Things you Probably Didn’t Know About DDOS Attack

Posted by & filed under News, Web Servers.

DDOS attack guide

 

A Distributed Denial of Service or DDoS attack is a hacking method used to incapacitate online services and websites. Attackers do this by flooding the service with an influx of bogus connections and data to overwhelm the servers and shut them down. These types of attacks have become very frequent in recent years with major online outages and the shutting down of popular websites and online services. According to an ATLAS Threat report, over 2000 DDoS attacks per day are detected by Arbor Networks all over the globe.

How a DDoS attack works

A DDoS attack is started by spreading malware through emails, USB devices, website downloads, or other mediums. This malware is automatically installed onto devices and keeps running in the background, spreading itself further and creating a large network of infected devices. This network can reach up to millions of devices. Once they have enough devices in their network, the attackers will be able to control them remotely and use these devices to attack their target by overloading its servers.

While not everyone has the necessary skills to carry out a DDoS attack, there are places on the dark web where week-long DDoS attacks can be purchased for as little as $150. This adds to utmost need for protection against such attacks. Knowing what you’re dealing with is the first step.

Types of DDoS attacks

There are four common methods used by attackers to carry out a DDoS attack.  These include:

Multiple Connections

Every device or server has a limit to the number of connections that can be made to it. A TCP connection attack focuses on overloading the number of connections to a server or device, leaving the service inaccessible as no more open connections are available. This type of attack sends one connection from each device on its network and can be very large scale, even shutting down servers that are prepped for millions of connections.

Consuming Bandwidth

Also known as Volumetric attacks, these types of attacks attempt to use up the bandwidth of the target by sending and receiving large data packets between the target and the network of infested devices. Even ‘unlimited’ bandwidth has a limit so this has caused many major online services to shut down their services or hastily add more expensive bandwidth to cope with the attacks.

Sending packet data

Fragmentation attacks work by sending out small packets of UDP or TCP data fragments to the target through the network of devices. The target becomes bogged down by the process of having to re-assemble the multiple data streams and this can lead to severe downtime.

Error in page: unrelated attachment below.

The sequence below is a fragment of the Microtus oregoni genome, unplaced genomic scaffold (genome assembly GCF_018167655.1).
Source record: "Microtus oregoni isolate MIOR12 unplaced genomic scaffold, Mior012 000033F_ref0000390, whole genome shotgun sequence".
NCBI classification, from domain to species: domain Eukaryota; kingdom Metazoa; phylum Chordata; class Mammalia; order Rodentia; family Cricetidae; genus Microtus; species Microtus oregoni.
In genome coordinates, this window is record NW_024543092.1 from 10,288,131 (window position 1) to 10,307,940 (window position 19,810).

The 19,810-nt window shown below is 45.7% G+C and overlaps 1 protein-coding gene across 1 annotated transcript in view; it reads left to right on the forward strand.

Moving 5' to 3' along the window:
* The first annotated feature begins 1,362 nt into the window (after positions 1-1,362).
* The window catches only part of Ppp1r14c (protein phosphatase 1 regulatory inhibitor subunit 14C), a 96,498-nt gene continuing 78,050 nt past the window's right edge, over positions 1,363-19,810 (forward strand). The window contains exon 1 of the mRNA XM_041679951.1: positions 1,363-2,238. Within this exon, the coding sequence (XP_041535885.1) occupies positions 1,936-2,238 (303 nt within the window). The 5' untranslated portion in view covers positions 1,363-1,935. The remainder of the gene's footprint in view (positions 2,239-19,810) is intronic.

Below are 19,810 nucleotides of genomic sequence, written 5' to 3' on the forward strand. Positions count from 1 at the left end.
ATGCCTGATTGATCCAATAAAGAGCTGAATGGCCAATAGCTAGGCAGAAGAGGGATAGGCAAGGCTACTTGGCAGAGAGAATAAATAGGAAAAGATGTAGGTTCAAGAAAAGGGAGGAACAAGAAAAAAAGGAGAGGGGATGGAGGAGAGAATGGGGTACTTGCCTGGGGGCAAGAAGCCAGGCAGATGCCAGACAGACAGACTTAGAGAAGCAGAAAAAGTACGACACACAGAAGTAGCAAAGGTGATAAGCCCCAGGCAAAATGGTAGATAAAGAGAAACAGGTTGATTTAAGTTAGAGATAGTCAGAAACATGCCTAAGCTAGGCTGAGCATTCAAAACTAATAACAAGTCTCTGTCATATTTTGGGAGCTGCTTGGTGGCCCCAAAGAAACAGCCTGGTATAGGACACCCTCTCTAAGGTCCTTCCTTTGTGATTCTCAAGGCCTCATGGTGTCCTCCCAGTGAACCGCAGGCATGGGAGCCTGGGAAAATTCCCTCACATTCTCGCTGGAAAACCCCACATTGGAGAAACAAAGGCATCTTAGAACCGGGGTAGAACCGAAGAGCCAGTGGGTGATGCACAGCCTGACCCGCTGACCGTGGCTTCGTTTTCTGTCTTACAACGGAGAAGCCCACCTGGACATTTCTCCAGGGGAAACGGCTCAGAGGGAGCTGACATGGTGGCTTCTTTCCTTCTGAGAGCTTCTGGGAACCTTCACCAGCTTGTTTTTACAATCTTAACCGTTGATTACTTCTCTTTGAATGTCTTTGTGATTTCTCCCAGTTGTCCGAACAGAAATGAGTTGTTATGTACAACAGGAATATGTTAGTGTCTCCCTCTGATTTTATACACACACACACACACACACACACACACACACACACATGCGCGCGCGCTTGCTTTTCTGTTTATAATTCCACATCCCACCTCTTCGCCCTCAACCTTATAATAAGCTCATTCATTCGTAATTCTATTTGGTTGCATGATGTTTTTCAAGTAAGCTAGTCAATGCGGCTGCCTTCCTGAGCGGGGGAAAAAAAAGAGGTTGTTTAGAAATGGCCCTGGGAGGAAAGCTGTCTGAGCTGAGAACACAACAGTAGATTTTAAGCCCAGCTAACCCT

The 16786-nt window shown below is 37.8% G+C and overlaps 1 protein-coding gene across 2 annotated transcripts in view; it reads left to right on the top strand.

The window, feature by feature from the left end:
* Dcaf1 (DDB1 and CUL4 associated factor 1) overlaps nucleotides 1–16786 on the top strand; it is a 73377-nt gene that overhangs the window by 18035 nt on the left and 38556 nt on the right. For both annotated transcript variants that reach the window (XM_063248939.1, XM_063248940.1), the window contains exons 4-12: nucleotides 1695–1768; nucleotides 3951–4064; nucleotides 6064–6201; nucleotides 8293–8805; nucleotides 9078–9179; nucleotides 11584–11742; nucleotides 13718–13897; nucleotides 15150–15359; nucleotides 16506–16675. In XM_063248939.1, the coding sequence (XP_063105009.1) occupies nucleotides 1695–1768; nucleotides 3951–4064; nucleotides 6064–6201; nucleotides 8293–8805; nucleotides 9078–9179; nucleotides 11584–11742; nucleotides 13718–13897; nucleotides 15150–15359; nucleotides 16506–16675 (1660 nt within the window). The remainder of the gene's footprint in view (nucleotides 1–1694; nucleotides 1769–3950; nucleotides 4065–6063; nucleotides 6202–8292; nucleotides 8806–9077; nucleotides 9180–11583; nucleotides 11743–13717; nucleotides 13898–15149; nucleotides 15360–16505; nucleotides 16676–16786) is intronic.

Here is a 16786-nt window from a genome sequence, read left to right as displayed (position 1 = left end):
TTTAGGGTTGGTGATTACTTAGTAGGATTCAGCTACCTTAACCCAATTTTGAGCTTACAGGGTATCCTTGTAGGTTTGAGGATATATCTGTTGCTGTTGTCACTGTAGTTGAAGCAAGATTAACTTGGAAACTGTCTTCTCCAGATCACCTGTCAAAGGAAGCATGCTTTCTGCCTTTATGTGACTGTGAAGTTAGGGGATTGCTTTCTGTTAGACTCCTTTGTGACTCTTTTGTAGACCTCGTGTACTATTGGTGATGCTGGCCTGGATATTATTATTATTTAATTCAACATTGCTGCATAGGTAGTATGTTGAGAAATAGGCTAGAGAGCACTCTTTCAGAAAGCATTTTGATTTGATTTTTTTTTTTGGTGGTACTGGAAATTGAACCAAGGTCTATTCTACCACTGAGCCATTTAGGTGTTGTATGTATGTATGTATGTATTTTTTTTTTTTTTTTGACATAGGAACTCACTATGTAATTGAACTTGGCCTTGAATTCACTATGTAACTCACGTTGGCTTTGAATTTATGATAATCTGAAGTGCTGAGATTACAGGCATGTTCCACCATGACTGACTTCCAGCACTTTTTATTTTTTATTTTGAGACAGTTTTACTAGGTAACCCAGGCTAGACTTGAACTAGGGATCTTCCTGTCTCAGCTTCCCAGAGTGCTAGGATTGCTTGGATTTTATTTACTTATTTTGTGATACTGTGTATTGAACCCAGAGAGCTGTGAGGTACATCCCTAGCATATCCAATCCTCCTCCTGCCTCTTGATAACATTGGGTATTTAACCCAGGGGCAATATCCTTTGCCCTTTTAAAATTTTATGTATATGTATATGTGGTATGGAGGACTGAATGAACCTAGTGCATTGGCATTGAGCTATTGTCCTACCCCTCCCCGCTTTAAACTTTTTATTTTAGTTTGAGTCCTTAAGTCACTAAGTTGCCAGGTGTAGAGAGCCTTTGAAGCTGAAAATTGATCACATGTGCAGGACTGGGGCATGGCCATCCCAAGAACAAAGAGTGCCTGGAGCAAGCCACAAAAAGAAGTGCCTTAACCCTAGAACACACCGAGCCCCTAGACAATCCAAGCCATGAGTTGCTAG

Attacking Applications

These types of attacks target a specific application or part of the target service. Due to their specific nature, they can be carried out with a smaller network of infected devices and are harder to sniff out.

What to do if you’re attacked

Identify the attack

The first step is to know about the attack. Due to their nature, DDoS attacks are normally not detected until something goes down and the attack is well under way. If you manage your own servers, make sure you monitor the data regularly so you know what your regular data rates look like. You can keep an eye out for any spikes in traffic or connections from unknown or irrelevant IP addresses. Once you witness any of the symptoms, it’s time to go into damage control mode.

Defend your network

If you have access to your router, the first line of defense will be there. You can set a limit on the data rate of your router to prevent an overwhelming amount of data from reaching your servers. You can also add filters to your router so it rejects data packages from malicious IP addresses. You can also set it to time-out half-open connections more frequently and drop malformed or spoofed packages.

Call for help

Once you’ve done all you can from your side, you should call up your hosting provider or ISP and inform them that you are under attack. If it is a large scale attack, they will probably already be feeling the effects of it. They will also have the resources and hardware to deal with these attacks and letting them know would give you a much better chance of stopping the attack in its tracks.

There are also a number of applications and services that can be installed during an attack that help to prevent the attack using various methods including black-holing, sink-holing, IPS based prevention, and DDS based defense.

How to prevent a DDoS attack

While damage control is necessary once you’re under attack, it’s a far better idea to be protected against the attacks in the first place. Here are some of the best ways to prevent DDoS attacks.

Intelligent Hardware

Used along with switches and routers, Application front-end hardware is placed before the data stream enters the network. These intelligent devices can detect any abnormalities and symptoms of a DDoS attack as soon as they enter the system by analyzing each data packet before sending it through. Most routers and switches can also be set up to detect a DDoS attack and can also be set to limit the number of connections if needed.

Firewalls

A firewall can block access to the network based on the attacker’s port, IP address, or protocols. This comes in handy when trying to block repeat attackers.

Content Delivery Networks (CDN)

Web-based content delivery networks use an upstream filtering system that passes all the data through a ‘cleaning center’ using tunnels, direct circuits, or proxies. This filters out the bad traffic and sends the good traffic to the service. There are a large number of CDN services that provide round the clock protection against DDoS attacks while giving you a faster content delivery system.

Leave a Reply